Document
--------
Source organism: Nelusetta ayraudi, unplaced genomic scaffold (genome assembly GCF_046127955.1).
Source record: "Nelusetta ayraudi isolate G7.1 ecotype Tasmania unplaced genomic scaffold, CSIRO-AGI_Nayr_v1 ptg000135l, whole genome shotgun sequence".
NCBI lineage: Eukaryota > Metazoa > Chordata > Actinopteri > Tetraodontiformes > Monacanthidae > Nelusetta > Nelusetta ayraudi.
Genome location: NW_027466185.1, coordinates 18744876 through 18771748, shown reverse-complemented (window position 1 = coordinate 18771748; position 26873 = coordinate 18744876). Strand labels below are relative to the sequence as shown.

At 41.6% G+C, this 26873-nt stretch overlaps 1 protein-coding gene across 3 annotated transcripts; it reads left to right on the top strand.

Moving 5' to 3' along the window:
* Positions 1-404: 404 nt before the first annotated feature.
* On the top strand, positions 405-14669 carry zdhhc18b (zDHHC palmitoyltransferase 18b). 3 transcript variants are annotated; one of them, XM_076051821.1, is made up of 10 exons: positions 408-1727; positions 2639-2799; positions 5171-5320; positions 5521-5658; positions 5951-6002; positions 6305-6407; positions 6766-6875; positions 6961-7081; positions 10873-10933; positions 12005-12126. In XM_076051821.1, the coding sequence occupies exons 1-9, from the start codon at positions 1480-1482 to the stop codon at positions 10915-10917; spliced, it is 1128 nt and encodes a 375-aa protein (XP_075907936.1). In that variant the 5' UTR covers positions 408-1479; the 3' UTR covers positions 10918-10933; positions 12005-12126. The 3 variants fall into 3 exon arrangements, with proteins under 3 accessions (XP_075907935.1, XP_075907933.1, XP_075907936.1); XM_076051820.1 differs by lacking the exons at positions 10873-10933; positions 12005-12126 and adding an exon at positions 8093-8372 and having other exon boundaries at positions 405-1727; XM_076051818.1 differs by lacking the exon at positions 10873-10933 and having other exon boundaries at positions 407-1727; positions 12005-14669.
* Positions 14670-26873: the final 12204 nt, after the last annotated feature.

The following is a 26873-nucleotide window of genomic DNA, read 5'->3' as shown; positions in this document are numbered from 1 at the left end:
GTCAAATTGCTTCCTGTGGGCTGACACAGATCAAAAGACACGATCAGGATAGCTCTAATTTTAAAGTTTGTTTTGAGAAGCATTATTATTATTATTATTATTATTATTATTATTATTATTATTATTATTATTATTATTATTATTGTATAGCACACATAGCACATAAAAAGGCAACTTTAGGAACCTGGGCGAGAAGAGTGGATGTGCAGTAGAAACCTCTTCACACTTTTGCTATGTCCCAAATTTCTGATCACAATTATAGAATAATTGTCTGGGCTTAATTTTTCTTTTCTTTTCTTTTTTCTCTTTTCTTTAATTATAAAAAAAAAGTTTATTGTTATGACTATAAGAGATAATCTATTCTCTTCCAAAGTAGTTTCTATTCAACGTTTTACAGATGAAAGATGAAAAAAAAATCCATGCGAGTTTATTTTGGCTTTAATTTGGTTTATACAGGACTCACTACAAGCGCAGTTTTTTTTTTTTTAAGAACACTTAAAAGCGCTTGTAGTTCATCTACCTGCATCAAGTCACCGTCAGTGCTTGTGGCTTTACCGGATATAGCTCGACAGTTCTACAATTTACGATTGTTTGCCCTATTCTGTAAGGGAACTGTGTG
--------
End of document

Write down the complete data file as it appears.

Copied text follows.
Source organism: Nelusetta ayraudi, unplaced genomic scaffold (genome assembly GCF_046127955.1).
Source record: "Nelusetta ayraudi isolate G7.1 ecotype Tasmania unplaced genomic scaffold, CSIRO-AGI_Nayr_v1 ptg000135l, whole genome shotgun sequence".
NCBI lineage: Eukaryota > Metazoa > Chordata > Actinopteri > Tetraodontiformes > Monacanthidae > Nelusetta > Nelusetta ayraudi.
Genome location: NW_027466185.1, coordinates 18744876 through 18771748, shown reverse-complemented (window position 1 = coordinate 18771748; position 26873 = coordinate 18744876). Strand labels below are relative to the sequence as shown.

At 41.6% G+C, this 26873-nt stretch overlaps 1 protein-coding gene across 3 annotated transcripts; it reads left to right on the top strand.

Moving 5' to 3' along the window:
* Positions 1-404: 404 nt before the first annotated feature.
* On the top strand, positions 405-14669 carry zdhhc18b (zDHHC palmitoyltransferase 18b). 3 transcript variants are annotated; one of them, XM_076051821.1, is made up of 10 exons: positions 408-1727; positions 2639-2799; positions 5171-5320; positions 5521-5658; positions 5951-6002; positions 6305-6407; positions 6766-6875; positions 6961-7081; positions 10873-10933; positions 12005-12126. In XM_076051821.1, the coding sequence occupies exons 1-9, from the start codon at positions 1480-1482 to the stop codon at positions 10915-10917; spliced, it is 1128 nt and encodes a 375-aa protein (XP_075907936.1). In that variant the 5' UTR covers positions 408-1479; the 3' UTR covers positions 10918-10933; positions 12005-12126. The 3 variants fall into 3 exon arrangements, with proteins under 3 accessions (XP_075907935.1, XP_075907933.1, XP_075907936.1); XM_076051820.1 differs by lacking the exons at positions 10873-10933; positions 12005-12126 and adding an exon at positions 8093-8372 and having other exon boundaries at positions 405-1727; XM_076051818.1 differs by lacking the exon at positions 10873-10933 and having other exon boundaries at positions 407-1727; positions 12005-14669.
* Positions 14670-26873: the final 12204 nt, after the last annotated feature.

The following is a 26873-nucleotide window of genomic DNA, read 5'->3' as shown; positions in this document are numbered from 1 at the left end:
GTCAAATTGCTTCCTGTGGGCTGACACAGATCAAAAGACACGATCAGGATAGCTCTAATTTTAAAGTTTGTTTTGAGAAGCATTATTATTATTATTATTATTATTATTATTATTATTATTATTATTATTATTATTATTATTATTGTATAGCACACATAGCACATAAAAAGGCAACTTTAGGAACCTGGGCGAGAAGAGTGGATGTGCAGTAGAAACCTCTTCACACTTTTGCTATGTCCCAAATTTCTGATCACAATTATAGAATAATTGTCTGGGCTTAATTTTTCTTTTCTTTTCTTTTTTCTCTTTTCTTTAATTATAAAAAAAAAGTTTATTGTTATGACTATAAGAGATAATCTATTCTCTTCCAAAGTAGTTTCTATTCAACGTTTTACAGATGAAAGATGAAAAAAAAATCCATGCGAGTTTATTTTGGCTTTAATTTGGTTTATACAGGACTCACTACAAGCGCAGTTTTTTTTTTTTTAAGAACACTTAAAAGCGCTTGTAGTTCATCTACCTGCATCAAGTCACCGTCAGTGCTTGTGGCTTTACCGGATATAGCTCGACAGTTCTACAATTTACGATTGTTTGCCCTATTCTGTAAGGGAACTGTGTG